What is meant by meditation? Actually, there are many kinds of meditation.
From a practical standpoint, different kinds of meditation are used with different motivations in mind:
- Relaxation Meditation. As the name suggests, this is any meditation intended to settle the mind-body. It may be used as preparation for another meditation. It may also be used as a tool to help cope with trama or stress.
A common relaxation meditation is a Body Scan meditation - though it may also be practiced with another intent.
- Loving-Kindness Meditation. This is a practice to intentionally develop feelings of unconditional acceptance and kindness towards ourselves and others. Cultivating these qualities in a methodical and intentional way opens the door to greater tolerance, compassion and forgiveness.
It may help us to avoid creating those mental states we lack the wisdom to see skillfully (such as guilt or anger). Ultimately it brings us into a closer alignment with the essence of that which we seek.
- Breathing Meditation and 'Mindfulness' Practice. Watching the breath can teach us a lot about the mind, and develop a reflective clarity that we probably don't otherwise possess.
We intend to bring some of this clarity to our everyday activities and thought patterns to gain greater insight into our reality. A sharp mind is an essential instrument for contemplation.
- Contemplative Meditation. Also known as Analytical Meditation, is an active process wherein the mind is directed to logically analyse an experience.
Contemplation is often upon the sense of personal identity - the I. This analysis is technically the most precise action to realise Non-duality.
There are features common to most, if not all, meditation:
- Space. The choice and preparation of a suitable environment, time and space in which to practice. Ideally we don't want to be interrupted or distracted.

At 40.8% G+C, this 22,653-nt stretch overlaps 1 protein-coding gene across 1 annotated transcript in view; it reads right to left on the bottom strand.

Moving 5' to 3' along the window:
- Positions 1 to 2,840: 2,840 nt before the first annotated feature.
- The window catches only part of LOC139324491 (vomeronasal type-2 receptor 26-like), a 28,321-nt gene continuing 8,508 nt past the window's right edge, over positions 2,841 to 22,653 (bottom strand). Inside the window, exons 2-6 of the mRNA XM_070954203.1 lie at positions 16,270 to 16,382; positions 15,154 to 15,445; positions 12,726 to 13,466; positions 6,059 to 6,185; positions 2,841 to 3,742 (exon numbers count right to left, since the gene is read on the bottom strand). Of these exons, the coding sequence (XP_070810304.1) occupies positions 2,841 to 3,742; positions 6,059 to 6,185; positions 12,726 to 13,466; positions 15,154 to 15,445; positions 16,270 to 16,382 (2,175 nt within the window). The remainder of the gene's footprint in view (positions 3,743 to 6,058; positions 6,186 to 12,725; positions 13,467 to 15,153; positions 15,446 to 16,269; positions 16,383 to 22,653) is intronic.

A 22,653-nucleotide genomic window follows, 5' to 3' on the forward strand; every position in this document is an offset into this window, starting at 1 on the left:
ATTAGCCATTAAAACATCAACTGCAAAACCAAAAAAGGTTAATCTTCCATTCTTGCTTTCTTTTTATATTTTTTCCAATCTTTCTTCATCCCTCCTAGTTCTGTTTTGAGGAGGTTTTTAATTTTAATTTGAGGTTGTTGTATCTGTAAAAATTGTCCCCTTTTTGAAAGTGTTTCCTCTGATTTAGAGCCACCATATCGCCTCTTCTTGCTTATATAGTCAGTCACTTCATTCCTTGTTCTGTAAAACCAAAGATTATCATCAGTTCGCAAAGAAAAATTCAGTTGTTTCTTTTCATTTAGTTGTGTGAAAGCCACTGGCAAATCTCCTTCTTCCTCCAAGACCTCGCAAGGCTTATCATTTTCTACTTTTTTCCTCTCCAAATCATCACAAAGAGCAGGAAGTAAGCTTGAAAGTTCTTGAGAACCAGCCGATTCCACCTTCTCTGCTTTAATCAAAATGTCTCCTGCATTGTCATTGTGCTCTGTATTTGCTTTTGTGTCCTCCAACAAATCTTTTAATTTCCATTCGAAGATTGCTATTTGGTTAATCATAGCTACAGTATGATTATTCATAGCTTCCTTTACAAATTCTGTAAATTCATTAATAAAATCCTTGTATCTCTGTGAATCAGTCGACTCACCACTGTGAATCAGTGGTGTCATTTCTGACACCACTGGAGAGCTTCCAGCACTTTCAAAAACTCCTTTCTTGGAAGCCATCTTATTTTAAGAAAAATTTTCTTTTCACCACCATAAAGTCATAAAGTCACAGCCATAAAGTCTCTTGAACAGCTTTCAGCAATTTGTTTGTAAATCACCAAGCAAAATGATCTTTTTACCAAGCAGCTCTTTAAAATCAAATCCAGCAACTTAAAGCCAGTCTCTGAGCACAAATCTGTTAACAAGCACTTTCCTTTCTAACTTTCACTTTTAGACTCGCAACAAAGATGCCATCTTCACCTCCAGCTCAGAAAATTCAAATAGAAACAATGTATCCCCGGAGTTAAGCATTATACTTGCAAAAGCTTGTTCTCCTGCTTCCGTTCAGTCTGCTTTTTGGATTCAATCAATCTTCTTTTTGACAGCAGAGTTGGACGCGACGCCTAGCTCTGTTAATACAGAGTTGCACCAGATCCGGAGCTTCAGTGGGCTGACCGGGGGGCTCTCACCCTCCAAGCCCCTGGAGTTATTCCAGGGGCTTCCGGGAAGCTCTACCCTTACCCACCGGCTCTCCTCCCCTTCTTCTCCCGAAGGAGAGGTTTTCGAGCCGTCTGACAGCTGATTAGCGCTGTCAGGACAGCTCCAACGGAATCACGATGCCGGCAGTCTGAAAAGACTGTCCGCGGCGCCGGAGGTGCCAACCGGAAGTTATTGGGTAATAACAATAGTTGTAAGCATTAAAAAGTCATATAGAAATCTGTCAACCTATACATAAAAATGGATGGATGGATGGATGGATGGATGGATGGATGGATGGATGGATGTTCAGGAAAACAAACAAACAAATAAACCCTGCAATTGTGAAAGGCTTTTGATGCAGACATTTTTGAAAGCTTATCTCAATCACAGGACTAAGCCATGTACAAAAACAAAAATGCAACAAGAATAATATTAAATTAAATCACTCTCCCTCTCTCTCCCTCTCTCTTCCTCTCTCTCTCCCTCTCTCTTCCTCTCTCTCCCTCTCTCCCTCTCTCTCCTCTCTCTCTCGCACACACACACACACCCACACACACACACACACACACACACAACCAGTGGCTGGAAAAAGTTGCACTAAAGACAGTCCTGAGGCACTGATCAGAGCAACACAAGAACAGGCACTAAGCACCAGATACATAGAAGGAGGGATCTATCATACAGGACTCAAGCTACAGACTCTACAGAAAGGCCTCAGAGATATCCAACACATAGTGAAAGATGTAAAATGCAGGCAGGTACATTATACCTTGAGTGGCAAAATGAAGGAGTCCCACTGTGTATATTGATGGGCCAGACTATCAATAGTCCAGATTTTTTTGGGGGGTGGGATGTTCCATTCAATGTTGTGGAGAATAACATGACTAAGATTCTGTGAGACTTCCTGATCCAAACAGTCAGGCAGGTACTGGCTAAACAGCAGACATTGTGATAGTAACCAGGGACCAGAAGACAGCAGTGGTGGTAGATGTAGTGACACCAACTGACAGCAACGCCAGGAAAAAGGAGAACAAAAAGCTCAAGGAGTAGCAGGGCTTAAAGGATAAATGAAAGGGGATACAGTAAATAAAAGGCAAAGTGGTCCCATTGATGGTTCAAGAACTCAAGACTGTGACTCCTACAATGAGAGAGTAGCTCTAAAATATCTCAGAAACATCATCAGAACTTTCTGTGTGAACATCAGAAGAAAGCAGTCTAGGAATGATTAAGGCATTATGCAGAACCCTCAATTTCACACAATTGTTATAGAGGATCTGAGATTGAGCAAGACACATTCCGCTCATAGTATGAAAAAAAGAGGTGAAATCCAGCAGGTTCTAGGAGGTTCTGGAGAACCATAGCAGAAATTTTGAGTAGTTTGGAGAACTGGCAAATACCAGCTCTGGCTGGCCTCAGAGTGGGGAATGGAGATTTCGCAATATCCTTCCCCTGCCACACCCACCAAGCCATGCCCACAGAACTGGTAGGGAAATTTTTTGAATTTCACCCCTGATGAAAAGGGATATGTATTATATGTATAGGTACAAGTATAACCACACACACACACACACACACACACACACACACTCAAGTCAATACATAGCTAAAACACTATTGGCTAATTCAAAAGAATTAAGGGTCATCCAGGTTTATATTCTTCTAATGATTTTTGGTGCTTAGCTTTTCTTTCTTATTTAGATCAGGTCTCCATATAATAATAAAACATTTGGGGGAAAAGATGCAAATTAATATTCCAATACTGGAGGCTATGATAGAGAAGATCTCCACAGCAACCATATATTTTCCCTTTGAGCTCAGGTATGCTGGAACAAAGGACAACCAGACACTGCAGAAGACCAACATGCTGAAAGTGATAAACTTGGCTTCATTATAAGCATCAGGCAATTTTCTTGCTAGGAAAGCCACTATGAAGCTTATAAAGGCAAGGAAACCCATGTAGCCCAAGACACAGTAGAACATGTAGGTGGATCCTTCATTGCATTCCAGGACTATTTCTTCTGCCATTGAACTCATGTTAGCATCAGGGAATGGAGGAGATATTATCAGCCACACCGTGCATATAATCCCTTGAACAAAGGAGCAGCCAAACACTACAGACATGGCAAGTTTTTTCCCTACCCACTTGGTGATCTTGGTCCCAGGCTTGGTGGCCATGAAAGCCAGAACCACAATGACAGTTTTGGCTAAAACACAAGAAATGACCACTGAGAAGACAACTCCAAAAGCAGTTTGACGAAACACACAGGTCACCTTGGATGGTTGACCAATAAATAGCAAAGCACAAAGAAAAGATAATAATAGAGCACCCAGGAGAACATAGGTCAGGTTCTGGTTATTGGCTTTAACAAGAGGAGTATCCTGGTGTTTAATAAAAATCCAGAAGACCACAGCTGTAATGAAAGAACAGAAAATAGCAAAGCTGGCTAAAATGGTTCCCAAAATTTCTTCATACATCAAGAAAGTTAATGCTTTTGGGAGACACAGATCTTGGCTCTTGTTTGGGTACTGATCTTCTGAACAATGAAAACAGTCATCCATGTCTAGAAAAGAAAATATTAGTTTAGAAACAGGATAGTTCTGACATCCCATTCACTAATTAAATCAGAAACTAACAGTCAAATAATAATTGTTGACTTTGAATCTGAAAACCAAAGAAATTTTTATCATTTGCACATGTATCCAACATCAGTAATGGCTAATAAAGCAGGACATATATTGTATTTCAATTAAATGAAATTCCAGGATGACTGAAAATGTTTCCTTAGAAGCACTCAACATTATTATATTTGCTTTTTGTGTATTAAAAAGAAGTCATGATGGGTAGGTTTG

- Posture. A straight back, relaxed but stable body and upright position are key aspects of posture. We may be seated in a chair or in various cross-legged positions (eg. half-lotus or full-lotus) on the floor - whatever works for you.
Good posture minimises distractions and helps to maintain wakefulness.
Maintaining the body in a reasonably healthy state affects the mind, just as the mind affects the body.
Hatha Yoga, Tai Chi and Qi Gong can be useful to maintain physical health, support the mind and even for the direct cultivation of wisdom.
Eating whole, minimally processed foods will help the body maintain itself. Try adding a bit more of the healthy stuff, rather than trying too hard to keep a strict diet that may undermine your motivation.
Martial Arts, Walking, Running, Cycling and other physical activity can all contribute to a healthy body.
In the pursuit of other kinds of spiritual knowledge, there are other kinds of meditation and altered states of consciousness. Those are not covered here, because the objective of this material is to clearly articulate the most direct path to self-realisation, from my experience.
The ultimate meditation is perhaps Enlightenment - that to which it could be said self-realisation leads. This meditation is not a doing that is done by anyone. It is simply the nature of consciousness itself.